Poppy Power

Poppy Power
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Poppy PowerBy Sue Neitzel

Fall is the ideal time to plan ahead and plant some perennials allowing them to take root and become strong spring favorites.

Poppies are perfect for fall planting and just between us, they prefer it. Poppies are carefree, early bloomers that add bursts of color and appeal to any flower bed.

My first poppy bed was more of an experiment than luck. I had purchased a bag of poppy seeds embedded in its own mulch and fertilzer, a 3 for 1 deal.

It was a new concept that many gardeners were taking a liking to so I had to try it and to my surprise, that first poppy bed was the most beautiful sight!

Rows and rows of bright red silk swaying in the wind had everyone stopping in to ask what kind of flowers I had growing in there! So now, fall is poppy time for me and hopefully for many others as well.

Poppies come in all sizes and colors, pleasing all who love flowers. An all time favorite is the sunny California poppy, an annual that herbalists use to treat many aliments, plus flower essences also. Their bright yellow blooms dance on delicate foliage, lending grace to any landscape theme.

The Shirley poppy, another annual (many annual poppies do reseed themselves) was developed in England in the 1800’s. This variety is one of the many popular ones.

The not so chilly Iceland poppy, native to sub arctic regions, warms any dull garden with shades of orange, rose, and cream.

Compact cousins such as Garden Grome and Wonderful Mixed are perfect tucked into a small space, these mini poppies would feel right at home in a fairy garden.

Taller perennial favorites like Red Sails or Meadow Pastels paint a picture all alone and can watch over the crowd below.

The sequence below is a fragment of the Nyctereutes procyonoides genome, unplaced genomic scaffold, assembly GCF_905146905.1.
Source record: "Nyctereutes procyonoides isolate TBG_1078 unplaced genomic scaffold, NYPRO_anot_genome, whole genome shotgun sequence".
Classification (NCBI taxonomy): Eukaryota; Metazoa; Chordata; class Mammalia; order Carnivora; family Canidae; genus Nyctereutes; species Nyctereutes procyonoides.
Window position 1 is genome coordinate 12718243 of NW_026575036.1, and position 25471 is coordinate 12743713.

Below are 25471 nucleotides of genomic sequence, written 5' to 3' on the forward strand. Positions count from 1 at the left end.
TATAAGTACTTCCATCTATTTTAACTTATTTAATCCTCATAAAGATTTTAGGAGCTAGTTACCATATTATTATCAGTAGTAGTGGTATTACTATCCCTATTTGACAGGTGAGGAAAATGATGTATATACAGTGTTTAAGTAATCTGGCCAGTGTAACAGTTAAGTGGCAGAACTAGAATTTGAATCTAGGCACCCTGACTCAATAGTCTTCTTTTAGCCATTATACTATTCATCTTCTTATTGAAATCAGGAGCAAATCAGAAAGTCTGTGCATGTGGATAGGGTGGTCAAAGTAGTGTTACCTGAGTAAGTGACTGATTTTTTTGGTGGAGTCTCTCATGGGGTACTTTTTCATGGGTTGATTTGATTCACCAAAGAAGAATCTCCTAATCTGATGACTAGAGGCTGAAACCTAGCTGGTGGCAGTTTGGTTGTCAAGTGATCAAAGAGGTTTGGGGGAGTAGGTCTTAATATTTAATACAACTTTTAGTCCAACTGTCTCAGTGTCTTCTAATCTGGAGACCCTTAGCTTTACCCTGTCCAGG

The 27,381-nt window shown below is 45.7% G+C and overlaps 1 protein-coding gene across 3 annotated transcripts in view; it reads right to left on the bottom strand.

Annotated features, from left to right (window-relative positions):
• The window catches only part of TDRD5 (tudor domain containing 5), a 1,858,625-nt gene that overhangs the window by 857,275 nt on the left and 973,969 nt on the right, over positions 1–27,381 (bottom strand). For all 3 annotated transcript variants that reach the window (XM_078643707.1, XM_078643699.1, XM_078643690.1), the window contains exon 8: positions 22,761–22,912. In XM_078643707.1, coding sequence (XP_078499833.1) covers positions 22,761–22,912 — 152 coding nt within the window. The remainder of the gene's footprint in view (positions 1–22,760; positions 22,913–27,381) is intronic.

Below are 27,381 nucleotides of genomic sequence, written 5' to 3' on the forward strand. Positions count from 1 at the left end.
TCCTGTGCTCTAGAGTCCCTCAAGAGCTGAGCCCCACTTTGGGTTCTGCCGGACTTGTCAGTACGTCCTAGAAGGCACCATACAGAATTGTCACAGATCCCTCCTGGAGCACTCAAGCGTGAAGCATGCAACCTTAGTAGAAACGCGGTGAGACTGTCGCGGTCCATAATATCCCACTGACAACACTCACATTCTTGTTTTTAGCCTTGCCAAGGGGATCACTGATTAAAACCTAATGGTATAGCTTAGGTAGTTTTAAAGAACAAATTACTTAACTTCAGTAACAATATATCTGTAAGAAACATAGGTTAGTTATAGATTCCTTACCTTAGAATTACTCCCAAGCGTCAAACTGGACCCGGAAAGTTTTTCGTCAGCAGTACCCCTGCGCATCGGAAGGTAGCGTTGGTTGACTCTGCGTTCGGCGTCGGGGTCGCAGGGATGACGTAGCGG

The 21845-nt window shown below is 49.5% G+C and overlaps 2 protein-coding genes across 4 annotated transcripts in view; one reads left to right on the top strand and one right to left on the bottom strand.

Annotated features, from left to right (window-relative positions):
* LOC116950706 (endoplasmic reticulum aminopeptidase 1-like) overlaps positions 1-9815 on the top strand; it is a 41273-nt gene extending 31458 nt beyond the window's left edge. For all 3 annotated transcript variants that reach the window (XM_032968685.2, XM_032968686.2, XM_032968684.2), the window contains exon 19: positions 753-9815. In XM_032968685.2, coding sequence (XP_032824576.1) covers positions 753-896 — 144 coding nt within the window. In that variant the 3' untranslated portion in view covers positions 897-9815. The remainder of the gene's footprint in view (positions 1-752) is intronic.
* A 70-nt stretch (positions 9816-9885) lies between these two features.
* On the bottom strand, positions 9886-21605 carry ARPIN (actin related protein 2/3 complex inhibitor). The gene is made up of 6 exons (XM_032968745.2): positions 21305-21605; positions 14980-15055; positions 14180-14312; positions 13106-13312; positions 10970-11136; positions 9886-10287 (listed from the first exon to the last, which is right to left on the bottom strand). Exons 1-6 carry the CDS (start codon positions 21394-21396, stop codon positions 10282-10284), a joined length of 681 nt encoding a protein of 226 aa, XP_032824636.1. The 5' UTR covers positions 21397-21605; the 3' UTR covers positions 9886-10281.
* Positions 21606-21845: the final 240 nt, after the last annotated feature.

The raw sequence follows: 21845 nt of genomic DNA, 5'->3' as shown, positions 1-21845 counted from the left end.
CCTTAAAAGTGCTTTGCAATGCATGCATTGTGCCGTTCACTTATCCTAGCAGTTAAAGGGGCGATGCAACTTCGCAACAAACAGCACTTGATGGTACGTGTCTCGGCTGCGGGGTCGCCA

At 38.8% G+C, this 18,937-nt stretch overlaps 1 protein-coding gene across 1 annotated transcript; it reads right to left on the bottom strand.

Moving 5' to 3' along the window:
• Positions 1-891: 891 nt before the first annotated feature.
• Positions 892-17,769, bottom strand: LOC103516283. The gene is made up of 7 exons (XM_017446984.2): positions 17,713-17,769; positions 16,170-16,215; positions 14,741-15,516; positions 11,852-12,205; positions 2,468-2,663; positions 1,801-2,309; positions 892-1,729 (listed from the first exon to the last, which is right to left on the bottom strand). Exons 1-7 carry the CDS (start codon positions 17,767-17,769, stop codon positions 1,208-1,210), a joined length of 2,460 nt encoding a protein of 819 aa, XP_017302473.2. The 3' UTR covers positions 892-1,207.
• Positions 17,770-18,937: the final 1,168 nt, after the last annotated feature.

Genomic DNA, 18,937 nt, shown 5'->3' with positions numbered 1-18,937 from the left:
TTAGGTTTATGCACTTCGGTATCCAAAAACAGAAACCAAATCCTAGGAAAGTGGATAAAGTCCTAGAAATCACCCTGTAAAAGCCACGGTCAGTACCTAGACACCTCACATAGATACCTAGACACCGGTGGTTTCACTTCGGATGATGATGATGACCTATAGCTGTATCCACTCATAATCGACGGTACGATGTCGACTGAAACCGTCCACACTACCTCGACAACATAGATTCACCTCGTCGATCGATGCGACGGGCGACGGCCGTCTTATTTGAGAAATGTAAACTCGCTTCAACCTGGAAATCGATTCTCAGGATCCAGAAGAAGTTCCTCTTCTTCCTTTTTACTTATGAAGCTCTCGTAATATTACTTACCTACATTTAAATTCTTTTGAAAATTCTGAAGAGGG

Royal relatives include the Prince of Orange, and the fair maiden pink; Queen Alexander, both bred for style and charm.

Crossing the continent, the Oriental poppies come in many sizes and shades. The Giant Oriental has huge flowers on up to 3 foot stems. Truly a big winner to any poppy fan.

Many other varieties will capture your attention once you catch the poppy fever. Garden Glory, double blooms of salmon and cream. Perry’s White, large maroon spots on white. Helen Elizabeth, a peachy southern bell with a deep center. Raspberry Queen, tempting and sweet. Indian Chief, the leader in reds. Patty’s Plum, double ruffles of purple passion. Little Dancing Girl, a shorter poppy that packs a punch!

The Opium poppy once banned for its narcotic qualities are still being used in breads and bakery goods without the side effects. And lastly, the true blue gem that once grew wild in Tibet, the Himalayan Blue poppy was first brought to Europe and then to the Pacific Northwest. A close cousin to the Blue poppy it’s larger in bloom but requires the same moist and acidic soil.

Whatever variety you choose to plant, poppies are picky, once established, they don’t tolerate being moved or change in growing conditions. Well worth the initial fuss.

So cast a spell over your landscape and plant a poppy bed and feel the power!

Image: Wikimedia.org

About the author:

Sue is a garden writer, passionate gardener, wife, mother and friend to Mother Earth. She is currently working on her website at www.thegratefulgardener.terrashare.com


About The Author

Brenda Hyde is a freelance writer living on ten acres in rural Michigan with her husband and three kids. She is a mom, grandma, gardener, cook and writer. She blogs on all of these topics at Harvestmoongazette.blogspot.com.


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